Data Structures and Algorithms 
4 Searching 
Computer systems are often used to store large amounts of data from which individual records must be retrieved according to some search criterion. Thus the efficient storage of data to facilitate fast searching is an important issue. In this section, we shall investigate the performance of some searching algorithms and the data structures which they use.
If there are n items in our collection  whether it is stored as an array or as a linked list  then it is obvious that in the worst case, when there is no item in the collection with the desired key, then n comparisons of the key with keys of the items in the collection will have to be made.
To simplify analysis and comparison of algorithms, we look for a dominant
operation and count the number of times that dominant operation has to be
performed. In the case of searching, the dominant operation is the comparison,
since the search requires n comparisons in the worst case, we say this is a
O(n)
In binary search, we first compare the key with the item in the middle position of the array. If there's a match, we can return immediately. If the key is less than the middle key, then the item sought must lie in the lower half of the array; if it's greater then the item sought must lie in the upper half of the array. So we repeat the procedure on the lower (or upper) half of the array.
Our FindInCollection function can now be implemented:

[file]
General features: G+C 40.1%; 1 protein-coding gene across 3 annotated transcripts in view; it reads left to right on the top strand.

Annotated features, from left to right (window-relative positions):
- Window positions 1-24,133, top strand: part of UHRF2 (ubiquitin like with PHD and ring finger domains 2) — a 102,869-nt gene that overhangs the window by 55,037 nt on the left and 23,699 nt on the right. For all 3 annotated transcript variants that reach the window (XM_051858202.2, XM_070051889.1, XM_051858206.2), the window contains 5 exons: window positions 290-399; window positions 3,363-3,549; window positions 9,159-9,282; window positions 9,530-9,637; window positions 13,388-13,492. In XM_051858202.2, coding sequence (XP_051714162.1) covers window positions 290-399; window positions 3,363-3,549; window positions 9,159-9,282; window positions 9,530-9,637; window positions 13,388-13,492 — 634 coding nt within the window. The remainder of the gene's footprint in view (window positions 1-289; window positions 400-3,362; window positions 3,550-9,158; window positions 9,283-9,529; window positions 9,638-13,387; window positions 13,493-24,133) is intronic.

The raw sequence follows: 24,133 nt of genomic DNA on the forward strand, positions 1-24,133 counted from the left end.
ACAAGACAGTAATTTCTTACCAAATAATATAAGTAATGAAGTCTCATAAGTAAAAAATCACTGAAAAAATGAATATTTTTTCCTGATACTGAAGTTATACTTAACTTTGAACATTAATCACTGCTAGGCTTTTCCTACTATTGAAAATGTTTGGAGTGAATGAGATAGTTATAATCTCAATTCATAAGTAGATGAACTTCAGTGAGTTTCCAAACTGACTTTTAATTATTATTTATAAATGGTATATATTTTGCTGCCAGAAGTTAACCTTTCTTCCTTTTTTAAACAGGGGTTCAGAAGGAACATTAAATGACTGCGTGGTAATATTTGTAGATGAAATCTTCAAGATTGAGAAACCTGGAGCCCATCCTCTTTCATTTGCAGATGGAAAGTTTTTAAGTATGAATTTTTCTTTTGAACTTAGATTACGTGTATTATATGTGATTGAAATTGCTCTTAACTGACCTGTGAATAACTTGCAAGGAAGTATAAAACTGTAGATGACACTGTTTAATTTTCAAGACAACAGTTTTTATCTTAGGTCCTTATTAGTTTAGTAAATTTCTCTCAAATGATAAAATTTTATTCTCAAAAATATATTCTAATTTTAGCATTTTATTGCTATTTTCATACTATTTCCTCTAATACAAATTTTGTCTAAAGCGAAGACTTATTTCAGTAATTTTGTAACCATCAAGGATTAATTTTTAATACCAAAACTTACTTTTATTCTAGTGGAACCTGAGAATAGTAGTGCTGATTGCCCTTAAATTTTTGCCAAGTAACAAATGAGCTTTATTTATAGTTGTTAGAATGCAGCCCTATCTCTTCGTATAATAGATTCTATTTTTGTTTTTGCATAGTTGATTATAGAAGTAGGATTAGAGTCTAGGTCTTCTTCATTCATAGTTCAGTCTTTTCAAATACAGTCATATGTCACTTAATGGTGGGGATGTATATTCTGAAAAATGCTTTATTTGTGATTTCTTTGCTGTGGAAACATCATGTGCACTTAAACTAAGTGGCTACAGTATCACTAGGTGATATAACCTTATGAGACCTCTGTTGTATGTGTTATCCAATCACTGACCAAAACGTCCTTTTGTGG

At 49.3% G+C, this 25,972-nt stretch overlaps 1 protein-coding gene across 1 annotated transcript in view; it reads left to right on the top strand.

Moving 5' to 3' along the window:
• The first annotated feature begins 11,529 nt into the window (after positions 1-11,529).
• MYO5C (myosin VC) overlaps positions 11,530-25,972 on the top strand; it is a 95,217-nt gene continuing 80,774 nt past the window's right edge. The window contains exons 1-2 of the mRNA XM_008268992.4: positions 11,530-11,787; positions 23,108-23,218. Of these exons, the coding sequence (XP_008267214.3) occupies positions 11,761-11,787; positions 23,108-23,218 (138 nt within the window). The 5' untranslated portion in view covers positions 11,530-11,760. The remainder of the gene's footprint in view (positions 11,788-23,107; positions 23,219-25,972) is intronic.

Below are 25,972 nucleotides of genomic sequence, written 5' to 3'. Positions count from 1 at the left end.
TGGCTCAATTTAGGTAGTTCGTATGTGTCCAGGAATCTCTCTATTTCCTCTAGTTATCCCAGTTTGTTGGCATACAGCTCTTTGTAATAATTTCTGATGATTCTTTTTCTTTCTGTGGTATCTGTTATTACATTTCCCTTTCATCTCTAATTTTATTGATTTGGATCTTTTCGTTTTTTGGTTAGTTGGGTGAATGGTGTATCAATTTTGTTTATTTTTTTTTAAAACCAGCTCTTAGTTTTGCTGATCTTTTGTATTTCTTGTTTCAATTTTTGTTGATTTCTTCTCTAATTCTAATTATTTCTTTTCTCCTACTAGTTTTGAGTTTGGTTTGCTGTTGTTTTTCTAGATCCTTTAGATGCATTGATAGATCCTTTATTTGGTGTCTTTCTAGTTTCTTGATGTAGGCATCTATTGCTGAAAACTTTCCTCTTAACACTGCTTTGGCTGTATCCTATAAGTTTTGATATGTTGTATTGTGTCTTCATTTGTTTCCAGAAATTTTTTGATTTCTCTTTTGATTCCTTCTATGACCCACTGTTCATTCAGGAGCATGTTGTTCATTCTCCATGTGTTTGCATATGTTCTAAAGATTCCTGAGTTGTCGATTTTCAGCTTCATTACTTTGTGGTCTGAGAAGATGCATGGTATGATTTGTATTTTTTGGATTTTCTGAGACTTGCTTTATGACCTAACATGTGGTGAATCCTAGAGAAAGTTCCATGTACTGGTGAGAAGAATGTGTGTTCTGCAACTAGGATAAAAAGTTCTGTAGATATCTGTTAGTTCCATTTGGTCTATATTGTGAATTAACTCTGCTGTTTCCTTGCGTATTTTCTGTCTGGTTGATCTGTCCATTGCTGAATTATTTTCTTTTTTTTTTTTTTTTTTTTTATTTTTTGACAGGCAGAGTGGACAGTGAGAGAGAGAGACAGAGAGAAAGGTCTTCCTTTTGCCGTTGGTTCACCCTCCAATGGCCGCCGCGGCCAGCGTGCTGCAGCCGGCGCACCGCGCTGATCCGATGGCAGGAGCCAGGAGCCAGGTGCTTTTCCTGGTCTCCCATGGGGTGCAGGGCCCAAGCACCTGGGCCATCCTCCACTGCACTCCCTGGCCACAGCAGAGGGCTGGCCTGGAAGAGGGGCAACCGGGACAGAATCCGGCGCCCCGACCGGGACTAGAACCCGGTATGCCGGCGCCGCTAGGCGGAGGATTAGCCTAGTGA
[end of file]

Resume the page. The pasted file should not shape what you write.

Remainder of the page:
static void *bin_search( collection c, int low, int high, void *key ) { int mid; /* Termination check */ if (low > high) return NULL; mid = (high+low)/2; switch (memcmp(ItemKey(c>items[mid]),key,c>size)) { /* Match, return item found */ case 0: return c>items[mid]; /* key is less than mid, search lower half */ case 1: return bin_search( c, low, mid1, key); /* key is greater than mid, search upper half */ case 1: return bin_search( c, mid+1, high, key ); default : return NULL; } } void *FindInCollection( collection c, void *key ) { /* Find an item in a collection Precondition: c is a collection created by ConsCollection c is sorted in ascending order of the key key != NULL Postcondition: returns an item identified by key if one exists, otherwise returns NULL */ int low, high; low = 0; high = c>item_cnt1; return bin_search( c, low, high, key ); }Points to note:
static reduces the visibility of a function an should be used wherever possible to control access to functions!
Each step of the algorithm divides the block of items
being searched in half.
We can divide a set of n items in half
at most log_{2} n times.
Thus the running time of a binary search is proportional to log n and we say this is a O(log n) algorithm. 
Binary search requires a more complex program
than our original search and thus for small n
it may run slower than the simple linear search.
However, for large n, Thus at large n, log n is much smaller than n, consequently an O(log n) algorithm is much faster than an O(n) one. 

We will examine this behaviour more formally in a later section. First, let's see what we can do about the insertion (AddToCollection) operation.
In the worst case, insertion may require n operations to insert into a sorted list.
A similar analysis will show that deletion is also an O(n) operation.
If our collection is static, ie it doesn't change very often  if at all  then we may not be concerned with the time required to change its contents: we may be prepared for the initial build of the collection and the occasional insertion and deletion to take some time. In return, we will be able to use a simple data structure (an array) which has little memory overhead.
However, if our collection is large and dynamic, ie items are being added and deleted continually, then we can obtain considerably better performance using a data structure called a tree.
Key terms 
Continue on to Trees  Back to the Table of Contents